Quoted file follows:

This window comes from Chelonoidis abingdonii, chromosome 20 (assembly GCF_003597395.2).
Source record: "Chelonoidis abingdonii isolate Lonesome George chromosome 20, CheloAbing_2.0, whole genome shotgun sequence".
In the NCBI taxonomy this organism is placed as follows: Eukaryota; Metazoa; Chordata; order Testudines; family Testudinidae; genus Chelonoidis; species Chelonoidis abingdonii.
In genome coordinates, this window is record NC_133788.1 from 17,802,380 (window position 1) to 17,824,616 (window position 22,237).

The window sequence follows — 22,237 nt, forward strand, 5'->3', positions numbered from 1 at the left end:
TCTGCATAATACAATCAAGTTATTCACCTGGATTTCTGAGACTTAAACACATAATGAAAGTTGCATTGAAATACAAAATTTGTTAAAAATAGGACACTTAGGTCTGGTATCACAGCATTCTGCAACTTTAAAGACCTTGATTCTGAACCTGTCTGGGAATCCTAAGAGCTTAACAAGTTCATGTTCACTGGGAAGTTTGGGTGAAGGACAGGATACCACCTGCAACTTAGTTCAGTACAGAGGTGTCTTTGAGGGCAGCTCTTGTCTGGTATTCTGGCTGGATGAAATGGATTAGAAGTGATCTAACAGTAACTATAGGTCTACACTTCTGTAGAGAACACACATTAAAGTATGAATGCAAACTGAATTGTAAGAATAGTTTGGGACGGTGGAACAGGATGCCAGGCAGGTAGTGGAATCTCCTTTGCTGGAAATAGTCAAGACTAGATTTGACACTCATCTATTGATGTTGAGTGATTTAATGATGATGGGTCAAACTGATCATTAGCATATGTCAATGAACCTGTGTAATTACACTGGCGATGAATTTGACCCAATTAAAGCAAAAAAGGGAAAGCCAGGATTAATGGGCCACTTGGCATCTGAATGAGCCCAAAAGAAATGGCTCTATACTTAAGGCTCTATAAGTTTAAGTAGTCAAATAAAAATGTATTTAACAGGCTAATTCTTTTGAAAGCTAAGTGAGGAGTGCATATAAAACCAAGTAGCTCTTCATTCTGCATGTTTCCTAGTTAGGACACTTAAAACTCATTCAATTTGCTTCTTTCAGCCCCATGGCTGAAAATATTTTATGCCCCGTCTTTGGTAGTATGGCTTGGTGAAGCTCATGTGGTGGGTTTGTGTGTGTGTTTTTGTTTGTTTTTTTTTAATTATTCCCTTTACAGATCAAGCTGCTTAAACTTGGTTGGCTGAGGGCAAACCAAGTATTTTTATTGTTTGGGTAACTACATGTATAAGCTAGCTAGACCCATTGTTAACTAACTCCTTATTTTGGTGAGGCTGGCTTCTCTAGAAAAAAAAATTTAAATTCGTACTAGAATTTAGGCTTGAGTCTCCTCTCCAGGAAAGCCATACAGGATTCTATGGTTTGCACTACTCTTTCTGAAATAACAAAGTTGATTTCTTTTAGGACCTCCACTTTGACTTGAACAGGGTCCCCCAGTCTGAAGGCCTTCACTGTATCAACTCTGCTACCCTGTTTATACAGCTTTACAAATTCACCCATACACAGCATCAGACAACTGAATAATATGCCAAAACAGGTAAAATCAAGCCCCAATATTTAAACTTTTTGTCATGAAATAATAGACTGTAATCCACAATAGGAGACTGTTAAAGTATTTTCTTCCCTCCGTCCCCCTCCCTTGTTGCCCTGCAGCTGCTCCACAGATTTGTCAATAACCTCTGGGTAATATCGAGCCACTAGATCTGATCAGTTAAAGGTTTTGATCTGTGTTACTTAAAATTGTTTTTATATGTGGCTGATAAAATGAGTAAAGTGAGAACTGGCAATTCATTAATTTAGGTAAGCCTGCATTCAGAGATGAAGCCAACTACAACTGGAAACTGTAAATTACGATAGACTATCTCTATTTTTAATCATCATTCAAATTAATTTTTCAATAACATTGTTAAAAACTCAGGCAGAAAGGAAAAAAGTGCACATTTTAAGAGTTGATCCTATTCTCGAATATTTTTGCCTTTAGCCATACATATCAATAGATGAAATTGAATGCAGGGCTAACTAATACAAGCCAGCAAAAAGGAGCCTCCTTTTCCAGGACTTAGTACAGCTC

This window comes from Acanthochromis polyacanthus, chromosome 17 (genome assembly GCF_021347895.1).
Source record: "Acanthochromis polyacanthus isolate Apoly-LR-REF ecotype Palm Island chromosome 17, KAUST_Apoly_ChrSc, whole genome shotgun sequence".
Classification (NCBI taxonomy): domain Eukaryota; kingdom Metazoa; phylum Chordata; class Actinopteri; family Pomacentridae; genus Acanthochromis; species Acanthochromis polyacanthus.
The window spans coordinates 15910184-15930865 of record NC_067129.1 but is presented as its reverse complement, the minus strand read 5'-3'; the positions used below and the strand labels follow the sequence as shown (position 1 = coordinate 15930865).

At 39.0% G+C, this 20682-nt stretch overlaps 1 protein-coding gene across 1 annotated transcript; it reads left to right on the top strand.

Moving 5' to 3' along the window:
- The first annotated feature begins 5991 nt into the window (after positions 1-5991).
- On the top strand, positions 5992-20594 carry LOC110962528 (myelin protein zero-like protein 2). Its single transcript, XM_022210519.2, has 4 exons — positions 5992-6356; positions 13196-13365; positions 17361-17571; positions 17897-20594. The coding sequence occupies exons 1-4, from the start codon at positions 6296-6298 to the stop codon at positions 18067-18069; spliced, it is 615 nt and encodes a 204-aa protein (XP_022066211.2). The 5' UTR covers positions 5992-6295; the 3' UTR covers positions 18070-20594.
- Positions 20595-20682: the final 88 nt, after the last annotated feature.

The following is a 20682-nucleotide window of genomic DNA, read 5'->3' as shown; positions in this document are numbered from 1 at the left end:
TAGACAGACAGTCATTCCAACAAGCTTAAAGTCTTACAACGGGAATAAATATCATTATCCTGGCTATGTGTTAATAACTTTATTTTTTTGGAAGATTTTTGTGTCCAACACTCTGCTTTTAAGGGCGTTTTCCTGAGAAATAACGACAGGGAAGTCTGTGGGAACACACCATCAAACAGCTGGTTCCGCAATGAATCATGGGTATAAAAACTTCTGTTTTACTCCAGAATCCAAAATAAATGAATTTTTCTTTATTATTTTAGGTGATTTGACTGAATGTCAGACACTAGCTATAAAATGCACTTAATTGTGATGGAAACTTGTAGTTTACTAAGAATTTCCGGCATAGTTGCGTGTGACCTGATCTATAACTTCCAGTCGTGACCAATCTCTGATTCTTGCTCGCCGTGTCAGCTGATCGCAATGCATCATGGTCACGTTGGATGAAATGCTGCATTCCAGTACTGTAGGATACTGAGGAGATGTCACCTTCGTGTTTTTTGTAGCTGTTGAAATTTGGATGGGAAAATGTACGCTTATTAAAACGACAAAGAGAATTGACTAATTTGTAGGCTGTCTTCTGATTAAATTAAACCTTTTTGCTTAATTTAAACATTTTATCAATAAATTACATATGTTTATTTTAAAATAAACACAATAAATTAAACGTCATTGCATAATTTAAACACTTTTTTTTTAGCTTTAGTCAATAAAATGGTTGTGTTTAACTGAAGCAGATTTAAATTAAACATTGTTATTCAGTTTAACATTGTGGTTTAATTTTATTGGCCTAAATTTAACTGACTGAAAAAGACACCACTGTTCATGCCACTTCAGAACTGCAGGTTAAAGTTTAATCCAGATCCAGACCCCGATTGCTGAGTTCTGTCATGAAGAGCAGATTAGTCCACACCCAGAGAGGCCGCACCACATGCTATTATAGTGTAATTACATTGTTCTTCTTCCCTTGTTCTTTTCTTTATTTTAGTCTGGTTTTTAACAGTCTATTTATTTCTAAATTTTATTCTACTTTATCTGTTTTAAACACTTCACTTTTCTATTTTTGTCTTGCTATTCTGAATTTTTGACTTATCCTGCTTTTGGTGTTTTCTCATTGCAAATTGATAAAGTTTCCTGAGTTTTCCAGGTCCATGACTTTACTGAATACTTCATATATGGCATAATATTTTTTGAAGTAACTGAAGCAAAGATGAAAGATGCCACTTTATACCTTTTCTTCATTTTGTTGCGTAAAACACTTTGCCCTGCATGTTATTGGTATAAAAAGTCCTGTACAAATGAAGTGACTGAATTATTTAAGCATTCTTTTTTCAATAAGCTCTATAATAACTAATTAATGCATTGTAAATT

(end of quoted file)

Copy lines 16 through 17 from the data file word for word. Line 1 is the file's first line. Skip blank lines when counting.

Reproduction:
The following is a 20682-nucleotide window of genomic DNA, read 5'->3' as shown; positions in this document are numbered from 1 at the left end:
TAGACAGACAGTCATTCCAACAAGCTTAAAGTCTTACAACGGGAATAAATATCATTATCCTGGCTATGTGTTAATAACTTTATTTTTTTGGAAGATTTTTGTGTCCAACACTCTGCTTTTAAGGGCGTTTTCCTGAGAAATAACGACAGGGAAGTCTGTGGGAACACACCATCAAACAGCTGGTTCCGCAATGAATCATGGGTATAAAAACTTCTGTTTTACTCCAGAATCCAAAATAAATGAATTTTTCTTTATTATTTTAGGTGATTTGACTGAATGTCAGACACTAGCTATAAAATGCACTTAATTGTGATGGAAACTTGTAGTTTACTAAGAATTTCCGGCATAGTTGCGTGTGACCTGATCTATAACTTCCAGTCGTGACCAATCTCTGATTCTTGCTCGCCGTGTCAGCTGATCGCAATGCATCATGGTCACGTTGGATGAAATGCTGCATTCCAGTACTGTAGGATACTGAGGAGATGTCACCTTCGTGTTTTTTGTAGCTGTTGAAATTTGGATGGGAAAATGTACGCTTATTAAAACGACAAAGAGAATTGACTAATTTGTAGGCTGTCTTCTGATTAAATTAAACCTTTTTGCTTAATTTAAACATTTTATCAATAAATTACATATGTTTATTTTAAAATAAACACAATAAATTAAACGTCATTGCATAATTTAAACACTTTTTTTTTAGCTTTAGTCAATAAAATGGTTGTGTTTAACTGAAGCAGATTTAAATTAAACATTGTTATTCAGTTTAACATTGTGGTTTAATTTTATTGGCCTAAATTTAACTGACTGAAAAAGACACCACTGTTCATGCCACTTCAGAACTGCAGGTTAAAGTTTAATCCAGATCCAGACCCCGATTGCTGAGTTCTGTCATGAAGAGCAGATTAGTCCACACCCAGAGAGGCCGCACCACATGCTATTATAGTGTAATTACATTGTTCTTCTTCCCTTGTTCTTTTCTTTATTTTAGTCTGGTTTTTAACAGTCTATTTATTTCTAAATTTTATTCTACTTTATCTGTTTTAAACACTTCACTTTTCTATTTTTGTCTTGCTATTCTGAATTTTTGACTTATCCTGCTTTTGGTGTTTTCTCATTGCAAATTGATAAAGTTTCCTGAGTTTTCCAGGTCCATGACTTTACTGAATACTTCATATATGGCATAATATTTTTTGAAGTAACTGAAGCAAAGATGAAAGATGCCACTTTATACCTTTTCTTCATTTTGTTGCGTAAAACACTTTGCCCTGCATGTTATTGGTATAAAAAGTCCTGTACAAATGAAGTGACTGAATTATTTAAGCATTCTTTTTTCAATAAGCTCTATAATAACTAATTAATGCATTGTAAATT